Note: This essay features excerpts from Daniel Kremer’s forthcoming book Joan Micklin Silver: From Hester Street to Hollywood.
It’s no wonder the studio didn’t know what to do with it back in 1979. Silver, who fought the proposed Head Over Heels title change, and so decried it for sounding like a Walt Disney movie, recalls, “The crew, bless them all, were as upset as the rest of us over the name change. They got up a petition and presented it to UA and their marketing department. I'd never heard of a crew doing something like that before and it really touched me.”
Nothing about the United Artists advertising department impressed Silver in their efforts to sell her film. “I remember the trailer that they did, and I said, ‘You know, for good or for ill, my movie has a certain tone, and those people who might respond to it would like to see that tone in the trailer.’ And they said, ‘If we did that, nobody would come.’ I mean they just didn’t like the movie at all.”
Despite novelist Ann Beattie’s distaste for the original studio-imposed title (“It's deplorable. It sounds like Fred Astaire will dance across the film credits.”), she had nothing but love for what Silver and her team did with her material. “It's a knockout! I trusted them. My only fear was that they'd sell out, but they didn't.”
Tennessee Williams, who referred to Silver’s Hester Street as “a dream movie” and “an amalgamation of every fabulous image I’d ever had of New York,” did not withhold similar praise in discussing Chilly Scenes of Winter with his biographer James Grissom: “The humor of that film is so fresh. I felt for those people.” Williams then issued a proclamation: “I am ready for more women to direct my plays. I would like the experience of working on a film with a woman director. My life has been guided and controlled by the feminine, and I would willingly subject my work to that influence. I am ready to be saved again.” He named two women who he felt were apt to the task: Joan Micklin Silver and Lina Wertmuller. This is recounted in Grissom’s 2009 book Follies of God: Tennessee Williams and the Women of the Fog.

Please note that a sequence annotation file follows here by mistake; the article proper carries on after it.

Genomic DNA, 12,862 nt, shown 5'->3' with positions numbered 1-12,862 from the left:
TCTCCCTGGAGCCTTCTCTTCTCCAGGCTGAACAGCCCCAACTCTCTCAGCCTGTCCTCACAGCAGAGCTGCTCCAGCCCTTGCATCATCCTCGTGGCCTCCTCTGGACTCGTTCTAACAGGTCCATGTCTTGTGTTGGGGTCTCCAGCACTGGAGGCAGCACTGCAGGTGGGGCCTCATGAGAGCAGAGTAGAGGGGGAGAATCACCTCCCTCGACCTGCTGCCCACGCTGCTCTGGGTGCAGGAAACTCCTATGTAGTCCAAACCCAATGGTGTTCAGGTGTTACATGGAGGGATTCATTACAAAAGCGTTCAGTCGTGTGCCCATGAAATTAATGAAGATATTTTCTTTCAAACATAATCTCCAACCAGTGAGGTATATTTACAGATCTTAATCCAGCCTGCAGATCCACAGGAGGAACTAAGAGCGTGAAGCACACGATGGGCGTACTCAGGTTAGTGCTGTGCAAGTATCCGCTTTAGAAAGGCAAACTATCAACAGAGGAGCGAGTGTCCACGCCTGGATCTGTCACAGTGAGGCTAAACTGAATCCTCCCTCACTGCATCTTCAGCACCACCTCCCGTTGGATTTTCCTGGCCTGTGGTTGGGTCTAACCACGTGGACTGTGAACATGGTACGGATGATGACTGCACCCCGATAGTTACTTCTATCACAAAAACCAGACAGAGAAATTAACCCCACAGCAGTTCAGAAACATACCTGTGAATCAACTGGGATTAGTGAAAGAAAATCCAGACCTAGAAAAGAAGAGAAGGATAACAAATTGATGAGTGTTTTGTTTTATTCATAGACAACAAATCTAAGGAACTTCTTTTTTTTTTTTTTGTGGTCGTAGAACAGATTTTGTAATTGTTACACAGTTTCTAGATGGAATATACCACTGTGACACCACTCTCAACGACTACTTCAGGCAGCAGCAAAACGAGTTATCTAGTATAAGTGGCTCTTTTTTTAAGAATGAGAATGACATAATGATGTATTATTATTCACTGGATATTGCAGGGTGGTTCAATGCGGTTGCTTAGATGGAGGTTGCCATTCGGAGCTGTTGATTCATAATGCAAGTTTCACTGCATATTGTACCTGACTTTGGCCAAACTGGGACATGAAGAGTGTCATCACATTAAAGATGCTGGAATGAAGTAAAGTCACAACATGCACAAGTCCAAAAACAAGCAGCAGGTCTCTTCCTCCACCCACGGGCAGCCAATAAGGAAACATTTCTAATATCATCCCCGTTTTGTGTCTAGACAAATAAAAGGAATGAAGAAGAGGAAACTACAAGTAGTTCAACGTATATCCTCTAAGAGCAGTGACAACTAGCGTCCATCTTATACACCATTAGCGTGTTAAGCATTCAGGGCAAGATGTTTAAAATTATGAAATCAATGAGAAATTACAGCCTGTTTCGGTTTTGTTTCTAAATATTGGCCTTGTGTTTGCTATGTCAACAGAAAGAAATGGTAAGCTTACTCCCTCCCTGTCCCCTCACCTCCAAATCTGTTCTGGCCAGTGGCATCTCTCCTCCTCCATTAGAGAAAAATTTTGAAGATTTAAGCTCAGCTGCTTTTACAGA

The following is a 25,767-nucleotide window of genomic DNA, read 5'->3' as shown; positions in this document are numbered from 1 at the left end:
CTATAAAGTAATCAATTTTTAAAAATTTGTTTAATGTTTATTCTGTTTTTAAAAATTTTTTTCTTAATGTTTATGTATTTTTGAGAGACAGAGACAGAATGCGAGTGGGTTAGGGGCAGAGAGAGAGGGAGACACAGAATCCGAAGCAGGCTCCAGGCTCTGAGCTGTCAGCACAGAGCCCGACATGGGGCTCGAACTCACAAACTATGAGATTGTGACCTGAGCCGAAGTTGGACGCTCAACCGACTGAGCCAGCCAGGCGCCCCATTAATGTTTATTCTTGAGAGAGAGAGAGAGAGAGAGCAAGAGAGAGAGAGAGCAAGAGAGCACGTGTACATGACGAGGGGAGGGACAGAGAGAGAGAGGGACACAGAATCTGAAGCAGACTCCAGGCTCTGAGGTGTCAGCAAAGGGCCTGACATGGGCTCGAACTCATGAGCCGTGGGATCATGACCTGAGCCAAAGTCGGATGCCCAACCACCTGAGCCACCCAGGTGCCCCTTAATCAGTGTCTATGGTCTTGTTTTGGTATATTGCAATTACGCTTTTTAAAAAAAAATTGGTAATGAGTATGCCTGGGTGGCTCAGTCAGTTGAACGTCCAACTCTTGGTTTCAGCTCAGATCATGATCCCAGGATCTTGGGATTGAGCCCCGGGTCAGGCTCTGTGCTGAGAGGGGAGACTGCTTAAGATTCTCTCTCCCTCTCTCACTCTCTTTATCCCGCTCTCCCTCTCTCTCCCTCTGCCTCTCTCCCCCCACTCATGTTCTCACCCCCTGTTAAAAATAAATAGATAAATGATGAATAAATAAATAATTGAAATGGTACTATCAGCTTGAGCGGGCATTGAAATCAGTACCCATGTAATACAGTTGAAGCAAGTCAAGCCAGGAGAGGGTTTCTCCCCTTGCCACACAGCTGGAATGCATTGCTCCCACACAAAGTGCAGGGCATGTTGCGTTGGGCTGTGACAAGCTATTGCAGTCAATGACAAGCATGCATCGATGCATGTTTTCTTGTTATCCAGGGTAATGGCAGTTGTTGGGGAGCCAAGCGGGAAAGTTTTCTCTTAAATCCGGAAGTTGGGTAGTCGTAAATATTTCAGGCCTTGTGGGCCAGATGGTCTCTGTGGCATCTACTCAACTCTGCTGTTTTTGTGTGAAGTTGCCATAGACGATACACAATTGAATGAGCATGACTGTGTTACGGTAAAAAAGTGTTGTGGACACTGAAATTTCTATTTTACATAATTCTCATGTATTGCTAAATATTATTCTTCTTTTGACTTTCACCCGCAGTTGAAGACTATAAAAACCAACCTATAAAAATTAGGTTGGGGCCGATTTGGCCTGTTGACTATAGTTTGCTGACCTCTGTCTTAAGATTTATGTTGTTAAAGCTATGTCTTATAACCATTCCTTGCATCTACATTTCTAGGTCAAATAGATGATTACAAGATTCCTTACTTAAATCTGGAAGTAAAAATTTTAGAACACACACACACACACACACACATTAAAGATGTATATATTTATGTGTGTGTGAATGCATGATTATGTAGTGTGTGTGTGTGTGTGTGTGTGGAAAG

“If I had known about that then, I would have done something about it,” Silver regrets.
In November 2014, Chilly Scenes of Winter played to a sold-out crowd at New York City's IFC Center. The emcee at that event, Chris Welles, opened his remarks before the film stating, “You get one of two reactions when you mention this film in mixed company. The first is, ‘I’ve never heard of it.’ The other is, ‘It’s my favorite film of all time.’”
Thankfully, the film has lived a rich legacy well beyond its aborted 1979 release, and this February Twilight Time release could not have been scheduled for a better time. There is a day in February when many Charleses might look to drown their sorrows and sentimental pessimism in a work that speaks to their angst…specifically the inherent comedy of that angst.
Daniel Kremer lives in San Francisco, California. He has written for Filmmaker Magazine and Keyframe, and is the author of the book Sidney J. Furie: Life and Films (available through Patrick McGilligan’s Screen Classics Series). He is currently writing a book about the life and films of Joan Micklin Silver, due in 2018. Starring John Heard, Mary Beth Hurt, Peter Riegert, Kenneth McMillan and Gloria Grahame, Chilly Scenes of Winter, featuring an Audio Commentary with writer/director Silver and producer Ann Robinson, plus an Isolated Track of Ken Lauber’s score that includes some unused music positioned as originally intended, debuts on Twilight Time hi-def Blu-ray February 14. Preorders open February 1.